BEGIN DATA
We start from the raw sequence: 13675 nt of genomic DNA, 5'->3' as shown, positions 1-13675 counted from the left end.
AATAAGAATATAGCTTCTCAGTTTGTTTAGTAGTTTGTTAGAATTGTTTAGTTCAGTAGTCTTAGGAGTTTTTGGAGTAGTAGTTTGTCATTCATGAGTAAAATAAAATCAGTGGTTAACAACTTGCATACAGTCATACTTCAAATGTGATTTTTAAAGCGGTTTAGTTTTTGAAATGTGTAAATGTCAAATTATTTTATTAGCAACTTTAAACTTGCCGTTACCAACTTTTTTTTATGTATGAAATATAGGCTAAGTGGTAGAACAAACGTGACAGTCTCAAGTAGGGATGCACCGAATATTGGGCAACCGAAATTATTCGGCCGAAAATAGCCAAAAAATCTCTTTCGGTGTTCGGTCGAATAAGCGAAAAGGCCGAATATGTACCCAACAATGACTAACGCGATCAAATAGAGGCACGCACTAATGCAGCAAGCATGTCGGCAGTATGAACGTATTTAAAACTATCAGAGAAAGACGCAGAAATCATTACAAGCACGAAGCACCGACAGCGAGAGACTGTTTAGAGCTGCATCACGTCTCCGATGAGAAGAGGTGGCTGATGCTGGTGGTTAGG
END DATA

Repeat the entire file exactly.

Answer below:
We start from the raw sequence: 13675 nt of genomic DNA, 5'->3' as shown, positions 1-13675 counted from the left end.
AATAAGAATATAGCTTCTCAGTTTGTTTAGTAGTTTGTTAGAATTGTTTAGTTCAGTAGTCTTAGGAGTTTTTGGAGTAGTAGTTTGTCATTCATGAGTAAAATAAAATCAGTGGTTAACAACTTGCATACAGTCATACTTCAAATGTGATTTTTAAAGCGGTTTAGTTTTTGAAATGTGTAAATGTCAAATTATTTTATTAGCAACTTTAAACTTGCCGTTACCAACTTTTTTTTATGTATGAAATATAGGCTAAGTGGTAGAACAAACGTGACAGTCTCAAGTAGGGATGCACCGAATATTGGGCAACCGAAATTATTCGGCCGAAAATAGCCAAAAAATCTCTTTCGGTGTTCGGTCGAATAAGCGAAAAGGCCGAATATGTACCCAACAATGACTAACGCGATCAAATAGAGGCACGCACTAATGCAGCAAGCATGTCGGCAGTATGAACGTATTTAAAACTATCAGAGAAAGACGCAGAAATCATTACAAGCACGAAGCACCGACAGCGAGAGACTGTTTAGAGCTGCATCACGTCTCCGATGAGAAGAGGTGGCTGATGCTGGTGGTTAGG